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Hoffmann, R. A wiki for the life sciences where authorship matters. Nature Genetics (2008)

Oligomeric structure of the major nuclear envelope protein lamin B.

Lamins A and B, the two most abundant proteins in the nuclear envelope fraction, can each be converted into disulfide cross-linked homotypic oligomers by oxidation of intrinsic disulfide bonds. The cross-linked polymers of lamin A include dimers, trimers, tetramers, and larger polymers. Those that enter acrylamide gels migrate as expected for their molecular weights. Lamin B has yielded predominantly two oligomers and the number of monomers in these oligomers has been controversial. In the present study, it is demonstrated that migration of the lamin B oligomers is sensitive to the electrophoretic conditions; thus, the oligomers have appeared to be two forms of dimer or two forms of trimer, depending upon conditions. In the present study, a third, smaller oligomer of lamin B has been detected. Because there are three oligomers of lamin B, it is possible that these are a dimer, a trimer, and a tetramer. Support for this model has been obtained by analysis of cross-linked fragments from a mild trypsin digestion of cross-linked lamina proteins. This procedure yields 62,000-, 46,000-, and 30,000-dalton fragments of lamin B. Each fragment also occurs as three homotypic oligomers. The largest oligomer, which appears to be a tetramer, is obtained in high yield under brief, mild cross-linking conditions in several cell types. These results suggest that lamin B occurs as a tetramer in the nuclear envelope.[1]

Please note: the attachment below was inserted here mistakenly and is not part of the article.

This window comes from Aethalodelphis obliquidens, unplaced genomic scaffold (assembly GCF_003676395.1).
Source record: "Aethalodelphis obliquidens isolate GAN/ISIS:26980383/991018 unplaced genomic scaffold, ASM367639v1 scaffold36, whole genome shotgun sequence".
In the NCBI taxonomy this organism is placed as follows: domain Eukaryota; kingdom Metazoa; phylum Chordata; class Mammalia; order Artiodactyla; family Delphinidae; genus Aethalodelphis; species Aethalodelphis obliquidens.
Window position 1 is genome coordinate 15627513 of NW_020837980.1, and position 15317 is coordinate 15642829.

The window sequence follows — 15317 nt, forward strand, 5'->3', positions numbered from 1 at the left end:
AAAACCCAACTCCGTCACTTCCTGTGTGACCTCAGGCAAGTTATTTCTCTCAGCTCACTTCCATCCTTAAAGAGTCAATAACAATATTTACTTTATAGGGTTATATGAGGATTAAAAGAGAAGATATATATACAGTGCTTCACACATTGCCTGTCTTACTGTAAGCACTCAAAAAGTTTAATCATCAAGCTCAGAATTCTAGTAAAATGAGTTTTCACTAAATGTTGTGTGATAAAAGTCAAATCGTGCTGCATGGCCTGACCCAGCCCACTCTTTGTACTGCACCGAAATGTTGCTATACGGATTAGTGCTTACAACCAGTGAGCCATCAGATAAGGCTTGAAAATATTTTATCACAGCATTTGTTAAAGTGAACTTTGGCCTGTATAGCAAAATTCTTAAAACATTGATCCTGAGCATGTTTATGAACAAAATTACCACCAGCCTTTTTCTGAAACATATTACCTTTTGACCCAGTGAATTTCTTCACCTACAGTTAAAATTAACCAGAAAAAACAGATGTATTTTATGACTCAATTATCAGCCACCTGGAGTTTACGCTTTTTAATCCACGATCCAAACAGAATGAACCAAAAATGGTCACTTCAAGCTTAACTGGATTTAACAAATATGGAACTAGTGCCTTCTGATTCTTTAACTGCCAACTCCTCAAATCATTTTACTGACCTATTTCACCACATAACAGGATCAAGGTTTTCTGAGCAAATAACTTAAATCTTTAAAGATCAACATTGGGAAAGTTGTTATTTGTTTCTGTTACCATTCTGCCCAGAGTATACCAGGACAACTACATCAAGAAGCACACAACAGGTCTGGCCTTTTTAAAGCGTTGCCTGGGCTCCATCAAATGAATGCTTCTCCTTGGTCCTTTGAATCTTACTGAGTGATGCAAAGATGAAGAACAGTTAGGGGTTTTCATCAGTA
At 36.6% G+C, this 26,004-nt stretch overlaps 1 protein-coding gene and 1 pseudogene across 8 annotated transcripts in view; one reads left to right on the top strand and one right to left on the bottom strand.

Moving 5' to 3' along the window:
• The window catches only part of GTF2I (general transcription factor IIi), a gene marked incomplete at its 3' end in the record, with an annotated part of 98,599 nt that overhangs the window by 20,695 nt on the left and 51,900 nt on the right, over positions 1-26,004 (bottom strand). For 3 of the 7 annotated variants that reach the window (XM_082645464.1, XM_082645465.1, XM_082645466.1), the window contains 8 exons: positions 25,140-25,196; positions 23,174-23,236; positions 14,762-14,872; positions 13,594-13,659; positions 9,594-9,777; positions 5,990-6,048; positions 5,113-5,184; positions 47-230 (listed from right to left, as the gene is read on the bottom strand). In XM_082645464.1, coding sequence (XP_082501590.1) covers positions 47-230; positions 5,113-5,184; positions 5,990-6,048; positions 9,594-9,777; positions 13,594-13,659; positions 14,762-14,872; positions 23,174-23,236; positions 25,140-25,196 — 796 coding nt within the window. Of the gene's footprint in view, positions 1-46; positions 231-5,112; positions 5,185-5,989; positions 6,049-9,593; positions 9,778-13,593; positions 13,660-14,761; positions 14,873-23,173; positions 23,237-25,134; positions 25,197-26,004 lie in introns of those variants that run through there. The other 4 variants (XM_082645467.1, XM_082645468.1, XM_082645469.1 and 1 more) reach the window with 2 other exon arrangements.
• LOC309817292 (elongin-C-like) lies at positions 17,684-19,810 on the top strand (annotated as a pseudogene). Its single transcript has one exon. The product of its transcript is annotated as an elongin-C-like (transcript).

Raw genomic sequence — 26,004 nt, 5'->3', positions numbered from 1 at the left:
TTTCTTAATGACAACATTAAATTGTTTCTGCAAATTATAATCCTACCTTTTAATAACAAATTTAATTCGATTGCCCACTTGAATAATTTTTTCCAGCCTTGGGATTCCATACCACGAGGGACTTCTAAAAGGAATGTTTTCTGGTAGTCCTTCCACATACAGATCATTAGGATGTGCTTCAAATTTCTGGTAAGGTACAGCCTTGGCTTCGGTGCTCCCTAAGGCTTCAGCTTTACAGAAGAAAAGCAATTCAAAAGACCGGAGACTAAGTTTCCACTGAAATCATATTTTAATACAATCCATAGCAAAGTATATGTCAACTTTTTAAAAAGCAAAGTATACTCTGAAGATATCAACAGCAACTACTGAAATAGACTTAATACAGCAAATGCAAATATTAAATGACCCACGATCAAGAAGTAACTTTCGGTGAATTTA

1. Oligomeric structure of the major nuclear envelope protein lamin B. Shelton, K.R., Guthrie, V.H., Cochran, D.L. J. Biol. Chem. (1982) [Pubmed]
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